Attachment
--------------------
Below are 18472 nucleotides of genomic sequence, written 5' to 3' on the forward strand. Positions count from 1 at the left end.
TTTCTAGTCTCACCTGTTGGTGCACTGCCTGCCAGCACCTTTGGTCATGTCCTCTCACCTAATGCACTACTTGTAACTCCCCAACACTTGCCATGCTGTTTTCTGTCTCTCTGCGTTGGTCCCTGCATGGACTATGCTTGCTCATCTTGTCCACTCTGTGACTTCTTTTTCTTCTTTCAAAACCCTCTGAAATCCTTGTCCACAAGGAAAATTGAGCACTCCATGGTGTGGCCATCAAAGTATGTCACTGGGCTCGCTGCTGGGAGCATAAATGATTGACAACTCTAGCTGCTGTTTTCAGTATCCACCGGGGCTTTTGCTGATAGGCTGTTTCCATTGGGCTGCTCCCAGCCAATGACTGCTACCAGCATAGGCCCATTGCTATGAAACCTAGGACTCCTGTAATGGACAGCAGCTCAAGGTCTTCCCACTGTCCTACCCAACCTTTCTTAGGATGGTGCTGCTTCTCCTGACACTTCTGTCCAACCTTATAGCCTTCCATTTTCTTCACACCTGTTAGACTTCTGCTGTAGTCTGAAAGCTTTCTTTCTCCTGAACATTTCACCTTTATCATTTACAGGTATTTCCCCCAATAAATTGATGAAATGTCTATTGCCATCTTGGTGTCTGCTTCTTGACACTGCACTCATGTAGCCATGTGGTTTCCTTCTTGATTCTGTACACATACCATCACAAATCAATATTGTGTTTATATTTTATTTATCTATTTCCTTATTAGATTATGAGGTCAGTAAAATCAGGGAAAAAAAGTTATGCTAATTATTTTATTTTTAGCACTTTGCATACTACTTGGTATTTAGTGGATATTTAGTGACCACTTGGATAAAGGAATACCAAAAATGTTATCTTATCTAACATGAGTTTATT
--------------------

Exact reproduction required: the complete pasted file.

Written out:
Below are 18472 nucleotides of genomic sequence, written 5' to 3' on the forward strand. Positions count from 1 at the left end.
TTTCTAGTCTCACCTGTTGGTGCACTGCCTGCCAGCACCTTTGGTCATGTCCTCTCACCTAATGCACTACTTGTAACTCCCCAACACTTGCCATGCTGTTTTCTGTCTCTCTGCGTTGGTCCCTGCATGGACTATGCTTGCTCATCTTGTCCACTCTGTGACTTCTTTTTCTTCTTTCAAAACCCTCTGAAATCCTTGTCCACAAGGAAAATTGAGCACTCCATGGTGTGGCCATCAAAGTATGTCACTGGGCTCGCTGCTGGGAGCATAAATGATTGACAACTCTAGCTGCTGTTTTCAGTATCCACCGGGGCTTTTGCTGATAGGCTGTTTCCATTGGGCTGCTCCCAGCCAATGACTGCTACCAGCATAGGCCCATTGCTATGAAACCTAGGACTCCTGTAATGGACAGCAGCTCAAGGTCTTCCCACTGTCCTACCCAACCTTTCTTAGGATGGTGCTGCTTCTCCTGACACTTCTGTCCAACCTTATAGCCTTCCATTTTCTTCACACCTGTTAGACTTCTGCTGTAGTCTGAAAGCTTTCTTTCTCCTGAACATTTCACCTTTATCATTTACAGGTATTTCCCCCAATAAATTGATGAAATGTCTATTGCCATCTTGGTGTCTGCTTCTTGACACTGCACTCATGTAGCCATGTGGTTTCCTTCTTGATTCTGTACACATACCATCACAAATCAATATTGTGTTTATATTTTATTTATCTATTTCCTTATTAGATTATGAGGTCAGTAAAATCAGGGAAAAAAAGTTATGCTAATTATTTTATTTTTAGCACTTTGCATACTACTTGGTATTTAGTGGATATTTAGTGACCACTTGGATAAAGGAATACCAAAAATGTTATCTTATCTAACATGAGTTTATT